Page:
The Person of Christ Contours of Christian TheologyWritten by Donald Macleod Reviewed By Carl Trueman
This is the latest volume in IVP’s generally sound and satisfying series, Contours of Christian Theology. Within the context of the series as a whole, it stands as a companion volume to The Work of Christ by Robert Letham, published some years ago.
Donald Macleod is well known in the United Kingdom as a gifted preacher and teacher, and this book will hopefully serve to bring his work to the attention of a wider audience. In it, Macleod commits himself to an exposition of classic, catholic christology while at the same time engaging some of the contemporary challenges which have been posed to such christology in recent years. His conviction is that, despite the inevitable weakness which any human doctrinal formulation inherently possessed, the language and concepts of classic christology still represent a sound and adequate statement of the biblical teaching. With this in mind, the reader will find within these pages a thoroughly orthodox treatment of all the classic christological topics (pre-existence, kenosis, the problem of historical particularity and universal truth).
The book divides into two parts, the titles of which (‘Very God of Very God’ and ‘Very God, Very Man’) reflect Macleod’s self-conscious desire to stand within the traditional boundaries of Christian orthodoxy and indicate the movement of his argument from establishing the divinity of the second person of the trinity to establishing the union and integrity of the two natures in the incarnation. Nevertheless, while remaining within orthodox trajectories, Macleod does not ignore major modern challenges—exegetical, theological and philosophical—to such teaching and is also open to learning lessons from those with whom he disagrees when he feels it is necessary.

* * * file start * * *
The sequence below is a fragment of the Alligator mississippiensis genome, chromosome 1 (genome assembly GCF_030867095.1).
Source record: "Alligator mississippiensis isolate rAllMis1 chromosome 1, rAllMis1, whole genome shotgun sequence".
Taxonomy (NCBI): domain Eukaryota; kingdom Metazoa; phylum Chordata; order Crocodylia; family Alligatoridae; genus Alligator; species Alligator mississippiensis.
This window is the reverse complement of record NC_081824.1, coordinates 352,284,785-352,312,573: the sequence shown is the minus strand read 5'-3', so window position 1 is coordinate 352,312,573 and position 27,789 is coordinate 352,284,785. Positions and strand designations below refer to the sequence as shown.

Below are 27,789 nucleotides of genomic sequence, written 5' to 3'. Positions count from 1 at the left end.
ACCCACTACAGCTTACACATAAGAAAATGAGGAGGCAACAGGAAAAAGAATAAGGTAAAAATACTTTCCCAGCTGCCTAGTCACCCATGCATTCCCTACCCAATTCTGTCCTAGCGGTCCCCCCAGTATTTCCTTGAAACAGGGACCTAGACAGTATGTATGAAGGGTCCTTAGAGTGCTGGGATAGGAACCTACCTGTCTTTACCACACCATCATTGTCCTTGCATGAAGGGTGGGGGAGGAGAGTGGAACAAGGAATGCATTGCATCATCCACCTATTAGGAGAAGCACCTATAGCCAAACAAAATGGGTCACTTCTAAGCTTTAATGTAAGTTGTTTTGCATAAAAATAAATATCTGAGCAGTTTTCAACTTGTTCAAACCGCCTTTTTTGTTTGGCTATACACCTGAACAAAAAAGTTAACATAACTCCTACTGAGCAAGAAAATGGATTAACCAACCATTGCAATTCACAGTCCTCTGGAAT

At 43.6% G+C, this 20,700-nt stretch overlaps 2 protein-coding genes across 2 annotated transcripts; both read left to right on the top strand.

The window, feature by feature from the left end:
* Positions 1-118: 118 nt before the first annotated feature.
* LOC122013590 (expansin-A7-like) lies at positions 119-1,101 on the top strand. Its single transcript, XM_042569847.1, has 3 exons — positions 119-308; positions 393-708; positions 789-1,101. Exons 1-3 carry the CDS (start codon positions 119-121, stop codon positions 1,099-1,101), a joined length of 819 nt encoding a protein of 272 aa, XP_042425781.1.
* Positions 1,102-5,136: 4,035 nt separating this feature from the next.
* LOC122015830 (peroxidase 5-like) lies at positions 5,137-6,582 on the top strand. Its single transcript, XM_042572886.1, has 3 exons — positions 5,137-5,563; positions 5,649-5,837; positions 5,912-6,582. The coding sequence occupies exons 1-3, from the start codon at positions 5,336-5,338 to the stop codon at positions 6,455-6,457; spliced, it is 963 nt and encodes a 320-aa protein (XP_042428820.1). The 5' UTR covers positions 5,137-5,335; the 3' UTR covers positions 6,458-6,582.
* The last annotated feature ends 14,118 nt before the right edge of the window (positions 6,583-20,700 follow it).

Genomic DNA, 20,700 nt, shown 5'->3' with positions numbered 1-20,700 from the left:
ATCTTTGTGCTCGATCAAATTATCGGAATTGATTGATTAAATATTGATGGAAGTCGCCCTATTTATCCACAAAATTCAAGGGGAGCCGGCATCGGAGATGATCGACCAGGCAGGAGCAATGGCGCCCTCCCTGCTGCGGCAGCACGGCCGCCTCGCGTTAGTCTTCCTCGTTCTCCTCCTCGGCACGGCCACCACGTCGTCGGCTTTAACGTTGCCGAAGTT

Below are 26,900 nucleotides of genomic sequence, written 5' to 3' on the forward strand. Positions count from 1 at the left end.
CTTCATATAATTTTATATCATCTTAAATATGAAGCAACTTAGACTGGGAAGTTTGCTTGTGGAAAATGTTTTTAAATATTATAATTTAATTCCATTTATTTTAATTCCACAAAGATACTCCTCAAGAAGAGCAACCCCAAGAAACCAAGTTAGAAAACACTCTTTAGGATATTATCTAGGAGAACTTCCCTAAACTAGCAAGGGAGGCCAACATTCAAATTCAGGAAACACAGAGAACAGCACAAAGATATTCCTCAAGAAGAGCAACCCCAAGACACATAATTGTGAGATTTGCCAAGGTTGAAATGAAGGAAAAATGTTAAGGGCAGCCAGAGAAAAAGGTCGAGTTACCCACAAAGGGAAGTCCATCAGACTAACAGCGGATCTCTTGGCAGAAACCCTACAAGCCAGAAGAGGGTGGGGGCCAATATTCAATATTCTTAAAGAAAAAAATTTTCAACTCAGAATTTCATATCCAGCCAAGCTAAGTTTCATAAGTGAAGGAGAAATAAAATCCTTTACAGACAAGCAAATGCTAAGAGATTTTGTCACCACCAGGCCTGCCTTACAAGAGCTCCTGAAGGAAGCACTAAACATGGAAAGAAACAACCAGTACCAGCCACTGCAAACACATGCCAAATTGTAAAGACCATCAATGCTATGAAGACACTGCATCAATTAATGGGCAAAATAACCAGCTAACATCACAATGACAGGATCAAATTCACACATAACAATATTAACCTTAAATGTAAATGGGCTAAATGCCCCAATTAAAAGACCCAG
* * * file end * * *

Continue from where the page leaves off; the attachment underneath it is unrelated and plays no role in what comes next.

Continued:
In the context of the British scene, one of Macleod’s most significant contributions lies in his critique of the work of James Dunn who is taken to task, among other things, for his downgrading of John’s Gospel and his rather contrived exegetical methods. In addition, Dunn’s rejection of pre-existence comes in for some searching and, in the opinion of this reviewer, decisive and long-overdue theological criticism. To have the theological and exegetical case for orthodoxy on this issue laid before us so clearly by someone who has such confidence in the authority and clarity of Scripture is a refreshing and encouraging turn of events within the evangelical world.
On a more positive note, it is stimulating to find an evangelical theologian prepared to listen to non-evangelical writers and thinkers without surrendering his orthodoxy. Particularly pertinent in this context is Macleod’s interaction with the christologies of Bonhoeffer and South American liberation theologians. Here Macleod reminds the reader that christology is not simply—or even primarily—about metaphysics but about the action and example of God, something which in itself passes judgement on the world and calls Christian themselves to action. That Macleod shows that this point can be made without abandoning the traditional christological language and formulations is an important lesson, particularly for students who will no doubt be told again and again that such are inadequate for the challenge facing contemporary Christianity.
The book’s major drawback is, as Macleod himself confesses, that it is a book written in the eighties, not the nineties, and so some of the issues currently dominating christological debate are not dealt with—but those who are not so concerned with being on the cutting-edge and simply want solid catholic christology expounded with precision and wit, could do little better than start with this fine volume.
Carl Trueman is academic dean, vice president of academic affairs, and professor of historical theology and church history at Westminster Theological Seminary in Philadelphia, Pennsylvania.